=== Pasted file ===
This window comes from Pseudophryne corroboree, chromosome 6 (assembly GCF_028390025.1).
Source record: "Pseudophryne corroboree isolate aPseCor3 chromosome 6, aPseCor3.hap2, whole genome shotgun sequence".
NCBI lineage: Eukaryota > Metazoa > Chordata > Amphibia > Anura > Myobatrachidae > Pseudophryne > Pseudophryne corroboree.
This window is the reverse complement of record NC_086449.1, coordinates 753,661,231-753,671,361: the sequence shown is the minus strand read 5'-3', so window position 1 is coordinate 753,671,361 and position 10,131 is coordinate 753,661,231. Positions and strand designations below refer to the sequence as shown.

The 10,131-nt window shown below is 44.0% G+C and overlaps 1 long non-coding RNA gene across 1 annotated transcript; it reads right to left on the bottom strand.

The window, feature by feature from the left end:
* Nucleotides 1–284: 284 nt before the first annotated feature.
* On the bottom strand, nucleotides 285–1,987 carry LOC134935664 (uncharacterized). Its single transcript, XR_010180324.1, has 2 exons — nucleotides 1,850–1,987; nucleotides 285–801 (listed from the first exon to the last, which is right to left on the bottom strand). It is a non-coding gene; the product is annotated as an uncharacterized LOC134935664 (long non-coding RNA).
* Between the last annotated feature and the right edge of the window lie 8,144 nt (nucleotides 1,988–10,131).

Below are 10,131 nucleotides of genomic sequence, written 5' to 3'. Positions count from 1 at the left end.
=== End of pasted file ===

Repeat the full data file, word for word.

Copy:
This window comes from Pseudophryne corroboree, chromosome 6 (assembly GCF_028390025.1).
Source record: "Pseudophryne corroboree isolate aPseCor3 chromosome 6, aPseCor3.hap2, whole genome shotgun sequence".
NCBI lineage: Eukaryota > Metazoa > Chordata > Amphibia > Anura > Myobatrachidae > Pseudophryne > Pseudophryne corroboree.
This window is the reverse complement of record NC_086449.1, coordinates 753,661,231-753,671,361: the sequence shown is the minus strand read 5'-3', so window position 1 is coordinate 753,671,361 and position 10,131 is coordinate 753,661,231. Positions and strand designations below refer to the sequence as shown.

The 10,131-nt window shown below is 44.0% G+C and overlaps 1 long non-coding RNA gene across 1 annotated transcript; it reads right to left on the bottom strand.

The window, feature by feature from the left end:
* Nucleotides 1–284: 284 nt before the first annotated feature.
* On the bottom strand, nucleotides 285–1,987 carry LOC134935664 (uncharacterized). Its single transcript, XR_010180324.1, has 2 exons — nucleotides 1,850–1,987; nucleotides 285–801 (listed from the first exon to the last, which is right to left on the bottom strand). It is a non-coding gene; the product is annotated as an uncharacterized LOC134935664 (long non-coding RNA).
* Between the last annotated feature and the right edge of the window lie 8,144 nt (nucleotides 1,988–10,131).

Below are 10,131 nucleotides of genomic sequence, written 5' to 3'. Positions count from 1 at the left end.